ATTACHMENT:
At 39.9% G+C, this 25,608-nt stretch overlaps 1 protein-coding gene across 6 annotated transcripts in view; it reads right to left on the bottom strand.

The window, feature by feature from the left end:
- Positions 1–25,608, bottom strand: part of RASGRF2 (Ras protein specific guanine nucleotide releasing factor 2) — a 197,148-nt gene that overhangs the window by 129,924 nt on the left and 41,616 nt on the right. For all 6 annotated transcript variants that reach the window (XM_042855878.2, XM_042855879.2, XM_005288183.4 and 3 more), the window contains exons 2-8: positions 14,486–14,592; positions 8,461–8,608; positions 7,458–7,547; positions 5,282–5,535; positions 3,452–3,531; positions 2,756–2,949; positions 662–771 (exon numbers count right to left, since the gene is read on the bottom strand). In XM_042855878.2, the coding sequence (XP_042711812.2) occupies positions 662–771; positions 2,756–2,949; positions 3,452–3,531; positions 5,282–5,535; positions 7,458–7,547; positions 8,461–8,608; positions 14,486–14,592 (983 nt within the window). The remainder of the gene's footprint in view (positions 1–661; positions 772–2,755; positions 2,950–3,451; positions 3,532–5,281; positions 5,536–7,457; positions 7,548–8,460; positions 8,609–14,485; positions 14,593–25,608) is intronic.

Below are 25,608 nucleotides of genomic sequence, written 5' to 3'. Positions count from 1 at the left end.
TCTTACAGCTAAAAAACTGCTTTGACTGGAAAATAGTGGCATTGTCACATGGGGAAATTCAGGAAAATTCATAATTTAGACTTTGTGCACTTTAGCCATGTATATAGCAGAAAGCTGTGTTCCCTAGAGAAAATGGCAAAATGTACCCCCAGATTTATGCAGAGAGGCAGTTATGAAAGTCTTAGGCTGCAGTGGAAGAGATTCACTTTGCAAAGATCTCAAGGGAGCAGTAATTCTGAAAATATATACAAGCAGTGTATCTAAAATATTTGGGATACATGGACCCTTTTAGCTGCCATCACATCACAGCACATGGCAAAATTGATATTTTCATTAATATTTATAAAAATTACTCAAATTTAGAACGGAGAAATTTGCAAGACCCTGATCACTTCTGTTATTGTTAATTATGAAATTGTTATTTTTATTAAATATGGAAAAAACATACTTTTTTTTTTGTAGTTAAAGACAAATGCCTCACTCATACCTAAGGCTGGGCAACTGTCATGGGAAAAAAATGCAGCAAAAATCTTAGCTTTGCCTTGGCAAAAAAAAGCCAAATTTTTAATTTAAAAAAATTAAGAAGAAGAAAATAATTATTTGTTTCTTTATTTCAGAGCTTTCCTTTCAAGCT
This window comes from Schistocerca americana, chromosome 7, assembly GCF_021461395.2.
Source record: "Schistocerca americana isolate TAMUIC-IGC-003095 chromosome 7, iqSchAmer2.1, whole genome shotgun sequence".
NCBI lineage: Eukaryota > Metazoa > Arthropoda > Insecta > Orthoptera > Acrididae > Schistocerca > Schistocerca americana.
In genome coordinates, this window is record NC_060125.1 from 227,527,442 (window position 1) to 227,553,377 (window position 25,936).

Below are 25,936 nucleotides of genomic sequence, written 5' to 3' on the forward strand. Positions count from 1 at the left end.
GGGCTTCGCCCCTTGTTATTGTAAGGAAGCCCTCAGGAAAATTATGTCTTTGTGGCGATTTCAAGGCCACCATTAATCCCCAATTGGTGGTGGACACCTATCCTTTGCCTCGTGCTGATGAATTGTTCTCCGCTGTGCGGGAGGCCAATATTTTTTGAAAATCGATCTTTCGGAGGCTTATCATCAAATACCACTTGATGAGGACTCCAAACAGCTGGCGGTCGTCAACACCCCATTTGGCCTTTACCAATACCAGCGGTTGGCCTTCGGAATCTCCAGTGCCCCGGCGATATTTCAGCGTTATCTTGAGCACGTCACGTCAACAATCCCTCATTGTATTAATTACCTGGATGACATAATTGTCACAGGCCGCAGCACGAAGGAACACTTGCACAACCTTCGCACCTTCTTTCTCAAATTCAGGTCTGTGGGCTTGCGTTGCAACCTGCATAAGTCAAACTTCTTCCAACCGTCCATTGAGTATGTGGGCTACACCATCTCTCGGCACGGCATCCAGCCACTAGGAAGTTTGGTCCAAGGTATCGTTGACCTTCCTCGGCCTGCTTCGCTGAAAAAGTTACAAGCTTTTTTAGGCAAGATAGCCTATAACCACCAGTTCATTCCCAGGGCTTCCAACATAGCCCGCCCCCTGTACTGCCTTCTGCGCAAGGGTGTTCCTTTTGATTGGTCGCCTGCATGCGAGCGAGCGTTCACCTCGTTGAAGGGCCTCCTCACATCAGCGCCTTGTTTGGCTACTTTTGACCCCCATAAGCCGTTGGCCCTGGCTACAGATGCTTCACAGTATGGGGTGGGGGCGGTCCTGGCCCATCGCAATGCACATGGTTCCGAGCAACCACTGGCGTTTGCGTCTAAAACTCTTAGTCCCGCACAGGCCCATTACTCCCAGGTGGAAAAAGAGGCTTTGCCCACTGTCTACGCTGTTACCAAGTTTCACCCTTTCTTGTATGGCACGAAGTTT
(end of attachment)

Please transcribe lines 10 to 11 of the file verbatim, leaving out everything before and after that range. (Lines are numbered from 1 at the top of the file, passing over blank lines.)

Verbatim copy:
Below are 25,936 nucleotides of genomic sequence, written 5' to 3' on the forward strand. Positions count from 1 at the left end.
GGGCTTCGCCCCTTGTTATTGTAAGGAAGCCCTCAGGAAAATTATGTCTTTGTGGCGATTTCAAGGCCACCATTAATCCCCAATTGGTGGTGGACACCTATCCTTTGCCTCGTGCTGATGAATTGTTCTCCGCTGTGCGGGAGGCCAATATTTTTTGAAAATCGATCTTTCGGAGGCTTATCATCAAATACCACTTGATGAGGACTCCAAACAGCTGGCGGTCGTCAACACCCCATTTGGCCTTTACCAATACCAGCGGTTGGCCTTCGGAATCTCCAGTGCCCCGGCGATATTTCAGCGTTATCTTGAGCACGTCACGTCAACAATCCCTCATTGTATTAATTACCTGGATGACATAATTGTCACAGGCCGCAGCACGAAGGAACACTTGCACAACCTTCGCACCTTCTTTCTCAAATTCAGGTCTGTGGGCTTGCGTTGCAACCTGCATAAGTCAAACTTCTTCCAACCGTCCATTGAGTATGTGGGCTACACCATCTCTCGGCACGGCATCCAGCCACTAGGAAGTTTGGTCCAAGGTATCGTTGACCTTCCTCGGCCTGCTTCGCTGAAAAAGTTACAAGCTTTTTTAGGCAAGATAGCCTATAACCACCAGTTCATTCCCAGGGCTTCCAACATAGCCCGCCCCCTGTACTGCCTTCTGCGCAAGGGTGTTCCTTTTGATTGGTCGCCTGCATGCGAGCGAGCGTTCACCTCGTTGAAGGGCCTCCTCACATCAGCGCCTTGTTTGGCTACTTTTGACCCCCATAAGCCGTTGGCCCTGGCTACAGATGCTTCACAGTATGGGGTGGGGGCGGTCCTGGCCCATCGCAATGCACATGGTTCCGAGCAACCACTGGCGTTTGCGTCTAAAACTCTTAGTCCCGCACAGGCCCATTACTCCCAGGTGGAAAAAGAGGCTTTGCCCACTGTCTACGCTGTTACCAAGTTTCACCCTTTCTTGTATGGCACGAAGTTT